Let’s Keep Florida’s Workers’ Comp System Working
Job creators beware — even though your business’ workers’ compensation rates decreased over recent years, a Florida Supreme Court ruling is reversing that trend — potentially pushing your rates toward the near-record levels of the early 2000s, absent a legislative remedy.
The high court’s recent action threw out Florida’s attorney fee structure — a system that was put into place to stabilize out-of-control workers’ comp rates, which at the time were among the highest in the country. In this particular case, justices agreed that a plaintiff trial lawyer should receive $38,000 in attorney fees for a case in which the injured worker was awarded only $800.
As Florida’s advocate fighting to keep workers’ comp working, the potential impact of the high court’s ruling could threaten Florida’s improving business climate. That’s because job creators now face a 17.1 percent workers’ comp rate increase — a rate filing proposed by the National Council on Compensation Insurance.
In a state in which two of every three jobs is created by small businesses, a rate increase this significant can have a damaging impact on job creation and the economy.
Prior to 2003, Florida’s workers’ comp claims cost on average 40 percent more than the rest of the country when an attorney was involved. It was during 2003 that a united business community joined with the Florida Chamber of Commerce in successfully urging state elected leaders to address cost drivers like outrageous, higher-than-the-national-average plaintiff attorney fees and delays in getting employees the quality health care they needed and deserved.
Those reforms resulted in behavior changes: employees were able to receive important health care to return to work more quickly, while attorney fees became a bit more reasonable.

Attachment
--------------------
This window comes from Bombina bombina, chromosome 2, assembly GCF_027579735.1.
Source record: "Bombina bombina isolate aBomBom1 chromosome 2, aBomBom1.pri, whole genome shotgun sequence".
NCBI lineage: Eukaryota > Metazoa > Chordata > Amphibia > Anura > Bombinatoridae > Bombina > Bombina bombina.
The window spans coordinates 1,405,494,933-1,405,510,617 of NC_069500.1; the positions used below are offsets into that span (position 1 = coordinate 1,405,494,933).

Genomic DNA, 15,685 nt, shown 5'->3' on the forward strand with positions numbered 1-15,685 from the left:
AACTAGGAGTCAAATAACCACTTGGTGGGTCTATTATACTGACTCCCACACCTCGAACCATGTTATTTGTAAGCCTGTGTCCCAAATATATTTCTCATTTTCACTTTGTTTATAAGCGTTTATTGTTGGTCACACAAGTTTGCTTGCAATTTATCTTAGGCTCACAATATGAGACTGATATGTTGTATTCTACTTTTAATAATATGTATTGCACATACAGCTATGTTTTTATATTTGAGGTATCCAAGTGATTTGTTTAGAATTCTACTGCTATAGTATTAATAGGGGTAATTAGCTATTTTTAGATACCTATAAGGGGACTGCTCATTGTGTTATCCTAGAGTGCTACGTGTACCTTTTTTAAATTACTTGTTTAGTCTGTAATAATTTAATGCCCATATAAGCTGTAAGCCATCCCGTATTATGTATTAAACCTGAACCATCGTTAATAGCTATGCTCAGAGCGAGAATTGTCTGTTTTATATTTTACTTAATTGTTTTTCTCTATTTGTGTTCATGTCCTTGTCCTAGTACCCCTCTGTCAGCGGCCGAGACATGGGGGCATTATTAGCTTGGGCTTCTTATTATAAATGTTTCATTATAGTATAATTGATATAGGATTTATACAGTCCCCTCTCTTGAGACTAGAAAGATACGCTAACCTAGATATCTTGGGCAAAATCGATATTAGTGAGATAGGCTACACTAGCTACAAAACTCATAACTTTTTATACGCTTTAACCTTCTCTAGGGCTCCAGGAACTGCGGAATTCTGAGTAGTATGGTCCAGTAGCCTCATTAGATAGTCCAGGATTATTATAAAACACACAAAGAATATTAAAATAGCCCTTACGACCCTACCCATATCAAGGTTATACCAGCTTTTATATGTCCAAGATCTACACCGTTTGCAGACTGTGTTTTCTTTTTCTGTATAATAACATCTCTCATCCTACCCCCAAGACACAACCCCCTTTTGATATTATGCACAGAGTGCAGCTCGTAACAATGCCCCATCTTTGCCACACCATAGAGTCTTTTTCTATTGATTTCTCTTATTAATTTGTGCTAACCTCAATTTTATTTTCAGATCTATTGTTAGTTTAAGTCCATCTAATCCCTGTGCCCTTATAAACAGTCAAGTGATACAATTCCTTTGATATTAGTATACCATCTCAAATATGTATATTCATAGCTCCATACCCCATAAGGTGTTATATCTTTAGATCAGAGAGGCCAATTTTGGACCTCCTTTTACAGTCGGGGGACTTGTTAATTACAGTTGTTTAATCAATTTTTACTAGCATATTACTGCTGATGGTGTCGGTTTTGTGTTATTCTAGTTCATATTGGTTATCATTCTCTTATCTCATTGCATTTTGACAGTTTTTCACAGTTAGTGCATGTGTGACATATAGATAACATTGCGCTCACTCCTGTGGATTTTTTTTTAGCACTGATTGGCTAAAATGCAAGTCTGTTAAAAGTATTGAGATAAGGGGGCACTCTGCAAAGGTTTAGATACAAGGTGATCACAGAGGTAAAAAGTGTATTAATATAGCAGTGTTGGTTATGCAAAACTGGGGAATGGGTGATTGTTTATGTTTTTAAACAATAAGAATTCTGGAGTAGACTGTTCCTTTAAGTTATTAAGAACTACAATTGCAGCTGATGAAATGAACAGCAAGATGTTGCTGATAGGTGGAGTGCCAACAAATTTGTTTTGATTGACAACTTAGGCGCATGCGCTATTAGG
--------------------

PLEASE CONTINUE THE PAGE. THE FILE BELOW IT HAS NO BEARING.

In the last 13 years, we have led efforts to help lower workers’ comp rates by nearly 60 percent. Cases were settled faster, allowing injured workers to get the benefits they needed, and injured workers returned to work faster on average by 10 days.
At the Florida Chamber, we remain laser-focused on ensuring workers receive quality health care so they can return to work quickly, and that job creators aren’t stuck with a 17.1 percent plaintiff trial lawyer tax on workers’ comp.
We fully anticipated Florida’s activist court would rule in favor of plaintiff trial lawyers, and against workers and job creators.
As a result, our Workers’ Compensation Task Force has been engaging Florida’s highest elected leaders since last year, preparing them for this outcome and working with top legal minds to develop the right solution.
In addition to task force meetings, six regional membership meetings (with more to come) have already taken place, and our local chamber federation is actively engaged — assessing the impact it will have on local businesses, and joining efforts toward solutions.
At the Florida Chamber, we believe that putting job creators and injured workers first is the right thing to do to keep Florida’s workers’ comp system working.
Innovation is New Driving Force in Central Florida’s Economy
Say “Florida” and images of a famous mouse and citrus come to mind. While it’s true that tourism and agriculture are responsible for more than 2 million jobs in Florida, innovation is quickly becoming a key driver in Florida’s economy.
Florida’s growing high tech industries have been getting a boost from new local projects promising a more diverse economy and jobs. Florida’s High Tech Corridor Council is proud to partner with Osceola County, the University of Central Florida (UCF), University of South Florida, University of Florida and Florida International University in the International Consortium for Advanced Manufacturing Research (ICAMR). The organization will research and manufacture sensor and sensor-related technology.